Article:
Functional outcomes were assessed at least 12 months after pouch surgery in both groups. Twenty-four–hour frequency of defecation was reported in 7 studies.19,22,25,27,31,37,38 A weighted mean difference of 0.42 (95% CI, −0.13 to 0.98) stools per 24 hours was shown to favor the no-stoma group, but this did not reach statistical significance (P = .14).
Soiling was reported in 8 studies of 591 patients,19,22,25,27,28,31,37,38 incontinence in 5 studies of 388 patients,19,24,25,32,37 and the use of antidiarrheal medication in 3 studies comprising 185 patients.19,31,37 There were no significant differences between the 2 groups in any of these outcomes (soiling: OR, 0.79; 95% CI, 0.51-1.23; P = .29; incontinence: OR, 0.56; 95% CI, 0.13-2.42; P = .43; and antidiarrheal medication: OR, 1.27; 95% CI, 0.64-2.55; P = .49). Pouchitis occurred in 92 (16.3%) of 566 patients from 8 studies.19,20,22,25,27,28,31,33 There was no significant difference between the 2 groups in the number of patients developing pouchitis (OR, 1.01; 95% CI, 0.54-1.90; P = .97).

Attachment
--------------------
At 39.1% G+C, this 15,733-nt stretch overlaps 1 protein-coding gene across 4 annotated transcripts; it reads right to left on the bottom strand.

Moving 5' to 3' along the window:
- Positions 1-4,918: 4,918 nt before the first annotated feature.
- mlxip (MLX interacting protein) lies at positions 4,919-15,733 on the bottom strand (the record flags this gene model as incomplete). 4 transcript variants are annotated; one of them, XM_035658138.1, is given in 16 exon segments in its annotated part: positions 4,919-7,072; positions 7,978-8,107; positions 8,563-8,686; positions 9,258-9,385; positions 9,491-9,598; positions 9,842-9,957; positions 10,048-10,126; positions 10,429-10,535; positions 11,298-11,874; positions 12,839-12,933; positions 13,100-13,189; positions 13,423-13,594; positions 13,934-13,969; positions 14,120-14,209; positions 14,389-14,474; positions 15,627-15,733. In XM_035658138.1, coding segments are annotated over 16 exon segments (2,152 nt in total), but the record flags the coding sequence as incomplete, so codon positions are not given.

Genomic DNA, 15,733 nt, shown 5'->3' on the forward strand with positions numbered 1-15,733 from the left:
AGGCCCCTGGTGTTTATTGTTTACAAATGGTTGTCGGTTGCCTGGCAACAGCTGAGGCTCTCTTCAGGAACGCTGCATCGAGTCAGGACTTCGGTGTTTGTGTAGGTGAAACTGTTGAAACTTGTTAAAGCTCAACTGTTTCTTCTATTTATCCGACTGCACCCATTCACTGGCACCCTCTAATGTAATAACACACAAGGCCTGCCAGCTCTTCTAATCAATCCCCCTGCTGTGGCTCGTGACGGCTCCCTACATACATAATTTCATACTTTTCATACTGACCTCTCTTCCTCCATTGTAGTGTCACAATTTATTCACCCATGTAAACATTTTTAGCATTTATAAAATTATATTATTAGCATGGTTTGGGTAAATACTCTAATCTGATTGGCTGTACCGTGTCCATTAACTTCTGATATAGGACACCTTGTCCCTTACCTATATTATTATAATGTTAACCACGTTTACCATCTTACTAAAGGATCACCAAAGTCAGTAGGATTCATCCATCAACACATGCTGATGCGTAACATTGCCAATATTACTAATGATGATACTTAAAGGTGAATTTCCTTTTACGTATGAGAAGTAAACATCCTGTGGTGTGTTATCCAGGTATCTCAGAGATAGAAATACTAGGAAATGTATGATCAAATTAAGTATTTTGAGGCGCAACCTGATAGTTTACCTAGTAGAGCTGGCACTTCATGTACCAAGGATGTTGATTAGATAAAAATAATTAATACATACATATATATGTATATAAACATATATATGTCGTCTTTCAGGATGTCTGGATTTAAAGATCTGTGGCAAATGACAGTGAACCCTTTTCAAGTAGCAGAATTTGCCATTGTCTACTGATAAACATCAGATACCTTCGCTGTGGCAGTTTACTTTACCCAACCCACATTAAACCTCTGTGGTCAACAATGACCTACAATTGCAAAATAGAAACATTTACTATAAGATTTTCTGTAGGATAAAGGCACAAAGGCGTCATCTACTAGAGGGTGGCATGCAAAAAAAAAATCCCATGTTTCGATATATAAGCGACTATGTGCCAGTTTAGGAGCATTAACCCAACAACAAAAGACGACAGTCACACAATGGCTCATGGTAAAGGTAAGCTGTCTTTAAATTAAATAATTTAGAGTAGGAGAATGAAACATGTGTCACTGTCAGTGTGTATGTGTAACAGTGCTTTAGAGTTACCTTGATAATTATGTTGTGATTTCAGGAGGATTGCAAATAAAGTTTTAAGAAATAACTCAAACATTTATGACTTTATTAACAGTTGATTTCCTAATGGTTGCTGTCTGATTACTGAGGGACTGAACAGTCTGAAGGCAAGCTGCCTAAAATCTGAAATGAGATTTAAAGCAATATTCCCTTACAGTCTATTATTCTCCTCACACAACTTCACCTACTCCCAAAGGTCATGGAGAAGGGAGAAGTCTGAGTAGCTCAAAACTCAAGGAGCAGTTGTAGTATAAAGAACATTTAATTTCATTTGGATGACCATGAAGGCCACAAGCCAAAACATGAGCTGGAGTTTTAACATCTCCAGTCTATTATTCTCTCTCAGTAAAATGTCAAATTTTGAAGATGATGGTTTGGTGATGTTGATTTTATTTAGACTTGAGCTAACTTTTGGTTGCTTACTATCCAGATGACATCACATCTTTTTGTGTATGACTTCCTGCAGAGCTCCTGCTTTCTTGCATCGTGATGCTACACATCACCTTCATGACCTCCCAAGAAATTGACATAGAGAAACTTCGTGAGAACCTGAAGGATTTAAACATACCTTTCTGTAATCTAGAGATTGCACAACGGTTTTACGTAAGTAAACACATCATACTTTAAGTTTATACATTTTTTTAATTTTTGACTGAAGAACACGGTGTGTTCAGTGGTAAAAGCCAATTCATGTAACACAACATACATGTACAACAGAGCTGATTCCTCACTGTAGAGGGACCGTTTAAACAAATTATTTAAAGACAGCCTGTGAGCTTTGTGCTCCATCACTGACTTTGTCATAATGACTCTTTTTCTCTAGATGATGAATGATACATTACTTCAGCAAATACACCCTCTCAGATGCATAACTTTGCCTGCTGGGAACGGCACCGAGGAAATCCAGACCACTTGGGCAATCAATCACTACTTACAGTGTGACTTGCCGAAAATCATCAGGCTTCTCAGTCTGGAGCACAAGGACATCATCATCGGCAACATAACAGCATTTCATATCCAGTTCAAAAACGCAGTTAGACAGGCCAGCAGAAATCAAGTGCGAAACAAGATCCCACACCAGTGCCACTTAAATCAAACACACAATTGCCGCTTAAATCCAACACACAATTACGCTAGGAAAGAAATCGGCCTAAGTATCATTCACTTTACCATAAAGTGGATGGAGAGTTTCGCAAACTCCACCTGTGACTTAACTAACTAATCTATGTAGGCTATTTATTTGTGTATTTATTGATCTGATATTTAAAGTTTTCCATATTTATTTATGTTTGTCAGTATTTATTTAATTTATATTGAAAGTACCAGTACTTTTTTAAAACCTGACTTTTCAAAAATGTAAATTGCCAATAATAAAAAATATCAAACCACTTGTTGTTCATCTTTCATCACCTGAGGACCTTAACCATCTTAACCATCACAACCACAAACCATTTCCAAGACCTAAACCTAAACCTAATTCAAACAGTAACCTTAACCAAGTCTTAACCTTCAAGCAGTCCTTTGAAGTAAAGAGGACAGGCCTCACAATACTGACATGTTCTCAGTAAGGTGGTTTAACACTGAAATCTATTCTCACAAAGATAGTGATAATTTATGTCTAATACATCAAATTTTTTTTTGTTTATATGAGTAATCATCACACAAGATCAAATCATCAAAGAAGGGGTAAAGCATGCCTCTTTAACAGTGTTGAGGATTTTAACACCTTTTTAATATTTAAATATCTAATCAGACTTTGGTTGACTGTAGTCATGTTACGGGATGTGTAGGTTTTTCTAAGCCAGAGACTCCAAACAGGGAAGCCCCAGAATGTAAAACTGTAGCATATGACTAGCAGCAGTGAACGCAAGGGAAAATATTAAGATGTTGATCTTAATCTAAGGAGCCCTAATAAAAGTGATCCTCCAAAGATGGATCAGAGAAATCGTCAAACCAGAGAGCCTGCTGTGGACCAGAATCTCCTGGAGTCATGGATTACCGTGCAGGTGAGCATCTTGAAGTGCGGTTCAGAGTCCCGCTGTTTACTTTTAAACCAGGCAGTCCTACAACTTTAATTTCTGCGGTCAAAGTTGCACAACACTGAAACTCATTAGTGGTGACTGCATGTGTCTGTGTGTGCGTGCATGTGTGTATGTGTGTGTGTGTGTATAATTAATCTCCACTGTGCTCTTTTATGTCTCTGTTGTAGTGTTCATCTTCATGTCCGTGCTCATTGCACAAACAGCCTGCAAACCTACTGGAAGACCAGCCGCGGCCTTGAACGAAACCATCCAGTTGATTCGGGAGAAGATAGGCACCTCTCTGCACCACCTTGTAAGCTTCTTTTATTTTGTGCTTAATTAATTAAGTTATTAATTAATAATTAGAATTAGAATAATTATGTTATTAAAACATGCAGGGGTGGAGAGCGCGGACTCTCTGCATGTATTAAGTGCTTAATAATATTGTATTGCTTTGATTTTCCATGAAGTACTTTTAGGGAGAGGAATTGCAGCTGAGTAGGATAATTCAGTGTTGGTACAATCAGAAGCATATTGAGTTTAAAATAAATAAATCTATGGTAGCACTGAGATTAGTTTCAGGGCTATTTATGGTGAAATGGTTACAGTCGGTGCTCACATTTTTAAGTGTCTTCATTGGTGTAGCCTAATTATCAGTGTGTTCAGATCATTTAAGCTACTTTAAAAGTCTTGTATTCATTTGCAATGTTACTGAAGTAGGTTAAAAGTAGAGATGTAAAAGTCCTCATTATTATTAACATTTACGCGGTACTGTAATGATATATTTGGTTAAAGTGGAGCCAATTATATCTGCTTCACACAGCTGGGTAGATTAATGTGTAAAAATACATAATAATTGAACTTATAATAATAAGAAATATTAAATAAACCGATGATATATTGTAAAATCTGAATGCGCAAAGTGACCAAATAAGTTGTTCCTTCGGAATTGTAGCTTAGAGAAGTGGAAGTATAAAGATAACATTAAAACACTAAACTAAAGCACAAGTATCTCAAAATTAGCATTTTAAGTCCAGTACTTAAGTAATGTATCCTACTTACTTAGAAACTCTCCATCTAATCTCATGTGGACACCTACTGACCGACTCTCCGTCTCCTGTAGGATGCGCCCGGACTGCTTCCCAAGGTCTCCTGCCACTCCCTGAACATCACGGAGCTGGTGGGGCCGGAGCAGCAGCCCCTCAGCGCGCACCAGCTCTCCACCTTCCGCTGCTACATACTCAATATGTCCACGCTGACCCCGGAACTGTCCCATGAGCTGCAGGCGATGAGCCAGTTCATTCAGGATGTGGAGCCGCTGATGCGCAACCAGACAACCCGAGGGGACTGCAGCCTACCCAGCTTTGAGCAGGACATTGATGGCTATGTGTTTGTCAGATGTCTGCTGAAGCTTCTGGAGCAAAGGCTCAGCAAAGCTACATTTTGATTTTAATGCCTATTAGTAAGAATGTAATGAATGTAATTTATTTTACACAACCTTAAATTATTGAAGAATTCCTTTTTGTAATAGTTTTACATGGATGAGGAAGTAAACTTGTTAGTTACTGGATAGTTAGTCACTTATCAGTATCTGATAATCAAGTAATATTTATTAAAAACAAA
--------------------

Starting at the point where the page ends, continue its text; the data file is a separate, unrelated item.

Only 1 study reported outcomes on sexual function, and these were combined with urologic dysfunction.28 In that study, a total of 13 patients (7.6%) developed urogenital dysfunction from a group of 171. There was no significant difference between the 2 groups (OR, 0.34; 95% CI, 0.07-1.59; P = .17).
Sensitivity analysis was performed by comparing studies of high quality (≥ 6 stars), studies with 100 patients or more, and studies published since 1995 (Table 3). The development of pelvic sepsis after pouch surgery did not demonstrate a significant difference between the 2 groups when all of the included studies were considered (P = .86). However, on sensitivity analysis, the difference becomes statistically significant (P = .04) favoring the ileostomy group, with no significant heterogeneity between the studies (P = .53) in studies published since 1995.